Self-assembled nanostructures are promising for creating 2D and 3D superlattices with exceptional functionalities. Understanding the mechanisms driving the superlattice formation demands the underlying structural information. However, nanoscale structural modulations intrinsic to these superlattices are difficult to be characterized by conventional diffraction-based structure determination. A real-space, direct imaging method is necessary to probe the local structure characteristics, providing essential information for theoretical understanding and subsequent design of structure-property correlations.
Using the aberration-corrected scanning transmission electron microscopy (STEM), we developed an optimized atomic-level bright-field (BF) condition to image the oxygen octahedra in perovskite oxides. We used multislice calculations to determine detector collection angles that allow oxygen octahedra to be imaged sensitively and robustly over large specimen thicknesses. These calculations also provided a calibration by which the octahedral-tilt angle can be measured quantitatively from the image of each octahedron.
Applying this real-space octahedral-tilt mapping on Li0.5–3xNd0.5+xTiO3, a promising solid electrolyte in Li-ion batteries, we directly revealed an unconventional superlattices with 2D modulated octahedral tilting. A mathematical description of the octahedral-tilt modulation was derived based on the quantitative tilt maps, which explicitly identified the high-order harmonic character of the modulation. Using simultaneous annular-dark-field (ADF) imaging, we also mapped the lattice parameters unit-cell by unit-cell, uncovering highly-localized strain associated with the tilt modulation. Furthermore, we demonstrate the tunability of the tilt modulation by changing Li stoichiometry. Fascinatingly, we observe a reversible annihilation/reconstruction of the tilt modulation correlated with delithiation/lithiation process, suggesting the structural transformation that is associated with Li-ion conduction in this promising Li-ion conductor.1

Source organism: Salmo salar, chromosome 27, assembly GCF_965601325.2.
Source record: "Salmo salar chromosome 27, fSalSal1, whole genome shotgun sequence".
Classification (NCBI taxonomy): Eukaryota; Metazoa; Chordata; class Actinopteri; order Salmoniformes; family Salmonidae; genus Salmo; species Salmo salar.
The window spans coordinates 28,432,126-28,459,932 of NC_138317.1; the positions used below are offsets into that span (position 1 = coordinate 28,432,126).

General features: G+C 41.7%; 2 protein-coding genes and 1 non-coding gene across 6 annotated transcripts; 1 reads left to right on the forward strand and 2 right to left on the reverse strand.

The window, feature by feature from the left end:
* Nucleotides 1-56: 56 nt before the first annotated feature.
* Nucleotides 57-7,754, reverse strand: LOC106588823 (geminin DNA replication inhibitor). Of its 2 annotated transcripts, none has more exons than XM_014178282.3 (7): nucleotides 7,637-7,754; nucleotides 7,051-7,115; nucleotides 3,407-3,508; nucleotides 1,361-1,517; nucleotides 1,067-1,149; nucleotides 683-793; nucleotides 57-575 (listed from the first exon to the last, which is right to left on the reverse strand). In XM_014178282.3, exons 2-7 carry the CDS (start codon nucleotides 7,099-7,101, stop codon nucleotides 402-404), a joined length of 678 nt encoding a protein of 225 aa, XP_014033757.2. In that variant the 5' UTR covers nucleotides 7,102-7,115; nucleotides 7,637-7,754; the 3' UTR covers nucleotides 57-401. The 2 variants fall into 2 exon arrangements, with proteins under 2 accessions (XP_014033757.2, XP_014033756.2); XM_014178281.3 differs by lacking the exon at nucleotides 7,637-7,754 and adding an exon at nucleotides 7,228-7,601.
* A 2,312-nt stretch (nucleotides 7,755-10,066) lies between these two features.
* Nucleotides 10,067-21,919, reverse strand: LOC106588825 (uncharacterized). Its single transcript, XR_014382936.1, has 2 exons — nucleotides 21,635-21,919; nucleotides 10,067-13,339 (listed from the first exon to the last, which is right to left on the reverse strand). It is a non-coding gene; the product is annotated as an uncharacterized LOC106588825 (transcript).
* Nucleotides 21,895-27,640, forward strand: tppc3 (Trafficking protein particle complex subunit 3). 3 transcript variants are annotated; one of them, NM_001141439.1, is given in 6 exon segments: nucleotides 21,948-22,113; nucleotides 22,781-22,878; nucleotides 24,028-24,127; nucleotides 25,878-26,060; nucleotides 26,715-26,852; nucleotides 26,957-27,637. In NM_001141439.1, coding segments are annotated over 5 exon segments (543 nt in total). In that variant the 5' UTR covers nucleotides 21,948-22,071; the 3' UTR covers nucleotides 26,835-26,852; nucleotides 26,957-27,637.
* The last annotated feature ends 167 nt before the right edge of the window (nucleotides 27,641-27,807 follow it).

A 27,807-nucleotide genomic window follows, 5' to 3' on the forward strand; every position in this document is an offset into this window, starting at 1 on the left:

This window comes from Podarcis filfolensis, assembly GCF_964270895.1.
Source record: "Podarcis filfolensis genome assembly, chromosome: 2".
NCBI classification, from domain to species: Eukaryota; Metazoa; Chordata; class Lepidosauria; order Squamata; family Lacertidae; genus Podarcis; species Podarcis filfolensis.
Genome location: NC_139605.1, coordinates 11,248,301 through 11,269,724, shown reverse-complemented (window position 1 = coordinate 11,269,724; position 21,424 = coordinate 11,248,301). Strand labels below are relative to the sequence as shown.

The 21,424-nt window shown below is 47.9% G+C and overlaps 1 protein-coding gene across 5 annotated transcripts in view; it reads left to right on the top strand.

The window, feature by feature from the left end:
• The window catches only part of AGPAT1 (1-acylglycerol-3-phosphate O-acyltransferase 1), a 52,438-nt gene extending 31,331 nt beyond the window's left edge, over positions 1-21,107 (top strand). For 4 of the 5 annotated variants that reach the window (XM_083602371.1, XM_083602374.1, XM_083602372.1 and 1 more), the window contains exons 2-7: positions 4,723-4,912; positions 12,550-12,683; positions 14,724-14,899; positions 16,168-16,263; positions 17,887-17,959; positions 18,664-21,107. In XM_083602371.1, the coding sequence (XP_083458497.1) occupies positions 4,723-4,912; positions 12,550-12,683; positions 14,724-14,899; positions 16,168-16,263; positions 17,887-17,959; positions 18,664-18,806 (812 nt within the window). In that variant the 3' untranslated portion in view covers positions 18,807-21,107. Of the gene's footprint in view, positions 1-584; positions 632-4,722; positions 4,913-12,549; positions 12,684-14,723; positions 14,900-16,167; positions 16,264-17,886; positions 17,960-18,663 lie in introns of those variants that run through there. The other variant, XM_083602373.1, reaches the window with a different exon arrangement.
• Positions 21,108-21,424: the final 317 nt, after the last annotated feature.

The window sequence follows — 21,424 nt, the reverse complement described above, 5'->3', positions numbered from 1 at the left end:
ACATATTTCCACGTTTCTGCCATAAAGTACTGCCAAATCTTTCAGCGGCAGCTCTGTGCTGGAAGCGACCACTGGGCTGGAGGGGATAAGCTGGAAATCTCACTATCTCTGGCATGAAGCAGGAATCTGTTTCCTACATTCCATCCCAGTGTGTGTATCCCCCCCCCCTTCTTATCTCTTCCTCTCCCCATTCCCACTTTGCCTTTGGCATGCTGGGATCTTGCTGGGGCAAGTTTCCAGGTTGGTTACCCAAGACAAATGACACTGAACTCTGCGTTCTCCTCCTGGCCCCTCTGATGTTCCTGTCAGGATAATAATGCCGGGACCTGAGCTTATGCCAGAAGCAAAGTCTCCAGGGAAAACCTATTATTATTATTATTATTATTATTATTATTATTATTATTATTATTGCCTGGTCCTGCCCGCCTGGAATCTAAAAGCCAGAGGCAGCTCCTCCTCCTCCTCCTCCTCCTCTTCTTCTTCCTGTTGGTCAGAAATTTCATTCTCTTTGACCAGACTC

The above observations are largely inaccessible from conventional diffraction analysis,2 and lead to an unprecedented mechanically-coupled tilting competition model to explain the superlattice formation.1 Our real-space approach to quantify local octahedral structure and correlate it with strain can be applied to other advanced oxide systems.
This work was supported by the Australian Research Council (ARC) grants DP110104734 and DP150104483 and a Monash University IDR grant. The FEI Titan3 80-300 S/TEM at Monash Centre for Electron Microscopy was funded by the ARC Grant LE0454166.
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To cite this abstract:Ye Zhu, Ray Withers, Laure Bourgeois, Christian Dwyer, Joanne Etheridge; Direct mapping of Li-enabled octahedral tilt ordering and associated strain in nanostructured perovskites. The 16th European Microscopy Congress, Lyon, France. https://emc-proceedings.com/abstract/direct-mapping-of-li-enabled-octahedral-tilt-ordering-and-associated-strain-in-nanostructured-perovskites/. Accessed: April 4, 2020
EMC Abstracts - https://emc-proceedings.com/abstract/direct-mapping-of-li-enabled-octahedral-tilt-ordering-and-associated-strain-in-nanostructured-perovskites/